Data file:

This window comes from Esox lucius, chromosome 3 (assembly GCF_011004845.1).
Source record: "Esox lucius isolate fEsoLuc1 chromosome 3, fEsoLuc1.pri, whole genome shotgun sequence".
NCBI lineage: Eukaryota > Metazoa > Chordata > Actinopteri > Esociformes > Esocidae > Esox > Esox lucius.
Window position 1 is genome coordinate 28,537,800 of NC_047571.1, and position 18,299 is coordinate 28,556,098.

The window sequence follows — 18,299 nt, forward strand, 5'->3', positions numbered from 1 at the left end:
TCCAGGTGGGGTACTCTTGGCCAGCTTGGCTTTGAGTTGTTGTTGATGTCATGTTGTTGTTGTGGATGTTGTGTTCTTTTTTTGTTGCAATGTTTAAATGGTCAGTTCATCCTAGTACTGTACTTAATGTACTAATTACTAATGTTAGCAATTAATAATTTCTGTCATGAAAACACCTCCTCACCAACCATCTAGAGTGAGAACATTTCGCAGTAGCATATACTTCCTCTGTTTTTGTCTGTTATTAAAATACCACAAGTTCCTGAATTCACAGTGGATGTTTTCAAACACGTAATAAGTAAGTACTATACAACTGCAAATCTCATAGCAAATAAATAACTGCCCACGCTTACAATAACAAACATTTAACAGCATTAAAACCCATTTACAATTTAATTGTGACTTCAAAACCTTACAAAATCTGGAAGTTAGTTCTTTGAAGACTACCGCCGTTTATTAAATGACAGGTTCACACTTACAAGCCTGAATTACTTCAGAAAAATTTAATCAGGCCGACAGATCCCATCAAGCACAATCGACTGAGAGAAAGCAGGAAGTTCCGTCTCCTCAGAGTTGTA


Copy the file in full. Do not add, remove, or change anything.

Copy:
This window comes from Esox lucius, chromosome 3 (assembly GCF_011004845.1).
Source record: "Esox lucius isolate fEsoLuc1 chromosome 3, fEsoLuc1.pri, whole genome shotgun sequence".
NCBI lineage: Eukaryota > Metazoa > Chordata > Actinopteri > Esociformes > Esocidae > Esox > Esox lucius.
Window position 1 is genome coordinate 28,537,800 of NC_047571.1, and position 18,299 is coordinate 28,556,098.

The window sequence follows — 18,299 nt, forward strand, 5'->3', positions numbered from 1 at the left end:
TCCAGGTGGGGTACTCTTGGCCAGCTTGGCTTTGAGTTGTTGTTGATGTCATGTTGTTGTTGTGGATGTTGTGTTCTTTTTTTGTTGCAATGTTTAAATGGTCAGTTCATCCTAGTACTGTACTTAATGTACTAATTACTAATGTTAGCAATTAATAATTTCTGTCATGAAAACACCTCCTCACCAACCATCTAGAGTGAGAACATTTCGCAGTAGCATATACTTCCTCTGTTTTTGTCTGTTATTAAAATACCACAAGTTCCTGAATTCACAGTGGATGTTTTCAAACACGTAATAAGTAAGTACTATACAACTGCAAATCTCATAGCAAATAAATAACTGCCCACGCTTACAATAACAAACATTTAACAGCATTAAAACCCATTTACAATTTAATTGTGACTTCAAAACCTTACAAAATCTGGAAGTTAGTTCTTTGAAGACTACCGCCGTTTATTAAATGACAGGTTCACACTTACAAGCCTGAATTACTTCAGAAAAATTTAATCAGGCCGACAGATCCCATCAAGCACAATCGACTGAGAGAAAGCAGGAAGTTCCGTCTCCTCAGAGTTGTA